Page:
View Full Version : Mosley stands firm in licence row

February 15th, 2009, 00:48
Motorsport boss Max Mosley has written to Formula One drivers to suggest they race elsewhere if they are unable to pay for their super-licences.
He was responding to a statement by the Grand Prix Drivers' Association (GPDA) condemning the licence price hike.
The cost rose by 8,700 on average in 2008, meaning Lewis Hamilton will pay 242,000 for his licence this season.
"A driver who does not want, or cannot afford to pay for, a F1 super licence, has many alternatives," said Mosley.
"Apart from Formula One, there are a large number of series and championships where a professional racing driver can earn a good, sometimes very good, living."
Three unnamed drivers have already paid for their licences amid the ongoing row between the two bodies.
Mosley reiterated his stance that drivers were not in a position to complain about the increased prices because of the salaries they earn.
"The drivers who compete in Formula One are, in general, by far the highest paid motorsport competitors.
So it seems reasonable that they should make a tax-deductible contribution to the safety and running of the sport from which they benefit so greatly.
I do hope you will all see the fairness of our position and decide to continue to drive in the Formula One World Championship," he added.
The GPDA had hit out at the FIA over the increasing cost of the licence drivers need to race.
The GPDA, who represents the majority of drivers on the grid, but not last year's world champion Hamilton and Ferrari's Kimi Raikkonen, says the price hikes for the mandatory super-licences are unfair and that the FIA is using it to fill budgetary gaps.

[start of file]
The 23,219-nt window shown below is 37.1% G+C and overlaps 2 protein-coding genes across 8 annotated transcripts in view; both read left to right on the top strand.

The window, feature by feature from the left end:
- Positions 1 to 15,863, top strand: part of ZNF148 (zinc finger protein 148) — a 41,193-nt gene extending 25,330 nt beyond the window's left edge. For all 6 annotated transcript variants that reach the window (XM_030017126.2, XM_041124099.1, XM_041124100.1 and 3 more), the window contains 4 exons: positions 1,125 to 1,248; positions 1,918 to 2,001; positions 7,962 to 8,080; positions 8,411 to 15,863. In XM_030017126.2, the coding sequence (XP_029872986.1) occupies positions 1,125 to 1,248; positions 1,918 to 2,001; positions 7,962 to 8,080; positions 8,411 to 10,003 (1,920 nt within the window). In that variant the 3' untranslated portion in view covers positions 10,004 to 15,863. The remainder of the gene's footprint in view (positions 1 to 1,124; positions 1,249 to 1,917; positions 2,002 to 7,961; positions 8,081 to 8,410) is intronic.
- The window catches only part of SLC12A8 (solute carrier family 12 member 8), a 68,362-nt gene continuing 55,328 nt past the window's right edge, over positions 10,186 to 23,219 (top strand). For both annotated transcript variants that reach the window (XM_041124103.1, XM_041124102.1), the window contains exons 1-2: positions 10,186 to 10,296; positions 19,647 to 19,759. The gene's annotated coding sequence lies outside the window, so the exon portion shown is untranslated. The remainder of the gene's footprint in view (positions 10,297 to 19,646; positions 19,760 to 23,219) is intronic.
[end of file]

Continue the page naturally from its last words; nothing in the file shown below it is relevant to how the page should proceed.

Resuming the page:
Mosley responded by suggesting such claims were "nonsense" but drivers were advised not to sign the 2009 licences while talks between the two parties were ongoing.
It was revealed by the FIA though that three drivers had already paid for their licenses.
No names or details of the three drivers were revealed but an FIA spokesman revealed: "We can confirm that the FIA has received payment from three drivers.

"The proposed increases are inherently unfair, both in the way they were introduced and they way they impact on individual drivers," said a statement from the GPDA, which claims the costs were opposed unanimously by the drivers.
He said the FIA might reconsider in a case of genuine hardship, but drivers should first disclose their gross earnings, a gesture which would be "irrelevant", according to the GPDA.
"Drivers' gross (and net) earnings are confidential to the drivers, their management and financial advisors and any relevant tax authorities, and should be respected as such," the association's statement said.
It added that drivers were not opposed to a "reasonable increase" but did not want their licences to be a "revenue stream" for the FIA.
"The FIA should raise sufficient funds from the exploitation of its commercial rights," the statement continued.
"As a principle, the drivers should not be taxed to fund the costs of others fulfilling their legal duty to the drivers."